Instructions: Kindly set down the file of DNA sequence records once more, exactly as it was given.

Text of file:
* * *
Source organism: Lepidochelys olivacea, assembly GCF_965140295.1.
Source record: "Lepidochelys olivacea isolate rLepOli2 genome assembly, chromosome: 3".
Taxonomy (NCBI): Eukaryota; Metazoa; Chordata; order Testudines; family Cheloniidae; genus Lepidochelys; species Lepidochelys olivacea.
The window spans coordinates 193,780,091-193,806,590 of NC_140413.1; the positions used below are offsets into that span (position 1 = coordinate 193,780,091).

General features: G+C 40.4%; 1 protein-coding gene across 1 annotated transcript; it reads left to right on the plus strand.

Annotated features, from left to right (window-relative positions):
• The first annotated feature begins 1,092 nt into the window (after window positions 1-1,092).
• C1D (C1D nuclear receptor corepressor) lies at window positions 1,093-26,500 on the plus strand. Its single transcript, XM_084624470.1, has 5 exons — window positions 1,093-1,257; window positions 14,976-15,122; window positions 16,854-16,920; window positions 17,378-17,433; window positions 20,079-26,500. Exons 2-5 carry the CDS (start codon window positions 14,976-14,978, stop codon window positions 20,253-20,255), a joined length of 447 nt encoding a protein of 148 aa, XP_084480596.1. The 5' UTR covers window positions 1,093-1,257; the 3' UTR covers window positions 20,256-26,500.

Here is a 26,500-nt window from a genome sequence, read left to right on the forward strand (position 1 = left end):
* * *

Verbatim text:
Source organism: Lepidochelys olivacea, assembly GCF_965140295.1.
Source record: "Lepidochelys olivacea isolate rLepOli2 genome assembly, chromosome: 3".
Taxonomy (NCBI): Eukaryota; Metazoa; Chordata; order Testudines; family Cheloniidae; genus Lepidochelys; species Lepidochelys olivacea.
The window spans coordinates 193,780,091-193,806,590 of NC_140413.1; the positions used below are offsets into that span (position 1 = coordinate 193,780,091).

General features: G+C 40.4%; 1 protein-coding gene across 1 annotated transcript; it reads left to right on the plus strand.

Annotated features, from left to right (window-relative positions):
• The first annotated feature begins 1,092 nt into the window (after window positions 1-1,092).
• C1D (C1D nuclear receptor corepressor) lies at window positions 1,093-26,500 on the plus strand. Its single transcript, XM_084624470.1, has 5 exons — window positions 1,093-1,257; window positions 14,976-15,122; window positions 16,854-16,920; window positions 17,378-17,433; window positions 20,079-26,500. Exons 2-5 carry the CDS (start codon window positions 14,976-14,978, stop codon window positions 20,253-20,255), a joined length of 447 nt encoding a protein of 148 aa, XP_084480596.1. The 5' UTR covers window positions 1,093-1,257; the 3' UTR covers window positions 20,256-26,500.

Here is a 26,500-nt window from a genome sequence, read left to right on the forward strand (position 1 = left end):